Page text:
To perform calculation using the SpinW library, we need to create an object (spinw class type). It stores all the necessary parameters for the calculation (crystal structure, interactions, magnetic structure, etc.). In the object oriented programming dictionary, the data stored in an object, are called properties. Beside the data, the object also has assigned functions that perform different computations on the object data. These functions are called methods and they take the object as first input argument. To create an spinw class object you can simply type:

model1 = spinw
spinw object (symbolic: off, symmetry: on, textoutput: "stdout")
         angle: [1x3 double]
     lat_const: [1x3 double]
           sym: [1x1 integer]
             r: [3xnAtom double]  nAtom=0
             S: [1xnAtom double]
         label: [1xnAtom char]
         color: [3xnAtom integer]
           vol: [1xnTwin double]  nTwin=1
          rotc: [3x3xnTwin double]
           mat: [3x3xnJ double]  nJ=0
         color: [3xnJ integer]
         label: [1xnJ char]
         aniso: [1xnMagAtom integer]  nMagAtom=0
             g: [1xnMagAtom integer]
         field: [1x3 double]
             T: [1x1 double]
            dl: [3xnCoupling integer]  nCoupling=0
         atom1: [1xnCoupling integer]
         atom2: [1xnCoupling integer]
       mat_idx: [3xnCoupling integer]Please note: The claim for Per-Diem and reimbursements must be submitted no later than 3 months after returning from the business trip, ESS-0183602, Rules for Travel Allowance.
           idx: [1xnCoupling integer]
         N_ext: [1x3 integer]
             k: [1x3 double]
             S: [3xnMagExt double]  nMagExt=0
             n: [1x3 double]
            kB: [1x1 double]
           muB: [1x1 double]


The output of the previous command shows all the data fields of model1. Each data field has an initial value and any of them can be modified directly:

 ans = 


Thus if we want to change it directly, we need an integer number:

model1.lattice.sym = int32(5);

This will change the crystal space group to C 2. To avoid most common mistakes, there are several methods (functions) for modifying the above properties that also perform additional error checking and makes certain input conversions. For example all lattice related properties can be modified using the genlattice() function:

model1 = genlattice('lat_const',[3 5 5],'sym','C 2','angled',[90 90 90]) 

The alternative usage of the above function is the following:

genlattice(model1,'lat_const',[3 5 5],'sym','C 2','angled',[90 90 90])

This reflects better the input argument structure. The first argument is the spinw object model1. After the first argument comes option name and value pairs. The first options is lat_const and the value it expects is a vector with 3 elements if the input vector has different length, the function throws an error. The second option is sym that also accepts string input (name of the space group) that is automatically converted to the index of the space group and stored in model1:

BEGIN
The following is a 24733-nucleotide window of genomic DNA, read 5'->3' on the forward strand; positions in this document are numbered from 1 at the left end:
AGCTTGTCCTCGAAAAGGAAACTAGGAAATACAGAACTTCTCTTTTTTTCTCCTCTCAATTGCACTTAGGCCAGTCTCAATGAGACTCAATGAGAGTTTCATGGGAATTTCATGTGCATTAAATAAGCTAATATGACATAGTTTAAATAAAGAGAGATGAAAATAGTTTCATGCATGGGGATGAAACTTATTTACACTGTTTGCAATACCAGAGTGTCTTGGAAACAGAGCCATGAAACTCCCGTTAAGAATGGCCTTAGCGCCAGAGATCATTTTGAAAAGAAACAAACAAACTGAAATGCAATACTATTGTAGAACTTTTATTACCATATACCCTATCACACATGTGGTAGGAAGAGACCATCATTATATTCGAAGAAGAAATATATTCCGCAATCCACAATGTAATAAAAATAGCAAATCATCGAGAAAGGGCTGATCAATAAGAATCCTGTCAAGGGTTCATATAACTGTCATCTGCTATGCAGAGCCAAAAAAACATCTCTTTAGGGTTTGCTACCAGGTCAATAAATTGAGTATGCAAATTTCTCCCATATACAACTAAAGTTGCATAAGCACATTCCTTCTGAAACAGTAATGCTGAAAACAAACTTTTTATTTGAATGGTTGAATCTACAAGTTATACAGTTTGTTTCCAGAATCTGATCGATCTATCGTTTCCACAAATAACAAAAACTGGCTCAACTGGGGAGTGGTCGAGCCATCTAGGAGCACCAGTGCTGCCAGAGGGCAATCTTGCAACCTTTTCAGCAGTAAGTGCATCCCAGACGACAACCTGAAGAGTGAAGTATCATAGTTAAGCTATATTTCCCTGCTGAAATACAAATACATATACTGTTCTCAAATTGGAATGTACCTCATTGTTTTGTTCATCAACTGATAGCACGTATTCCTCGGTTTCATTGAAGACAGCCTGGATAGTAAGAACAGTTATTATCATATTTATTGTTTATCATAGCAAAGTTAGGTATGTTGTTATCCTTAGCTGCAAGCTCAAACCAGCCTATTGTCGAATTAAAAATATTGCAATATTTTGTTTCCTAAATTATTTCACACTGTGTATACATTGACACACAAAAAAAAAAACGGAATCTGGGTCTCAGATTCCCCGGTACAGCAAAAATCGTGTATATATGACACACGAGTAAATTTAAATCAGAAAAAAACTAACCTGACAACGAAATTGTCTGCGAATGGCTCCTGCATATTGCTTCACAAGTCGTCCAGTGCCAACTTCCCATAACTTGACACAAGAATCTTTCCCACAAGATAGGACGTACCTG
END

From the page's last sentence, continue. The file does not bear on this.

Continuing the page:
ans = 5 

The last option is angled that requires a vector with three elements and defines the alpha, beta, gamma lattice angles in degree. This will be converted into radian and stored:

ans =

    1.5708    1.5708    1.5708

Complete list of properties

There are eight public properties of spinw each with several subfields:


In line with the above example the general argument structure of the method functions is one of the following:


The first type of argument list is used for functions that require variable number of input parameters with default values. The second type of argument structure is used for functions that require maximum up to three fixed input parameter. Every method has help that can be called by one of the following methods:

  • selecting the function name in the Editor/Command Window and pressing F1
  • in the Command Window typing for example:
help spinw.genlattice

This shows the help of the genlattice() function in the Command Window. To open the help in a separate window you need to write:

doc spinw.genlattice

To unambiguously identify the functions it is useful to refer them as spinw.function() this way matlab knows which function to select from several that has the same name. For example the plot() function is also defined for the spinw class. However by writing:

help plot

we get the help for the standard MATLAB plot function. To get what we want use:

help spinw.plot

By the way this function is one of the most useful ones. It can show effectively all information stored in the sw object by plotting crystal structure, couplings, magnetic structure etc. Calling it on an empty object shows only the unit cell:


As you might noticed, there is an alternative calling of any method function: obj.function(…), this is just equivalent to the previous argument structures.


The spinw class belong to the so called handle class. It means in short that the model1 variable is just a pointer to the memory where the class is stored. Thus doing the following:

model2 = model1;

It only copies the pointer. Thus if I change something on model1, model2 will change as well. Thus to clone the object (the equivalent of the usual ‘=’ operation in MATLAB) is the copy() function:

model2 = copy(model1);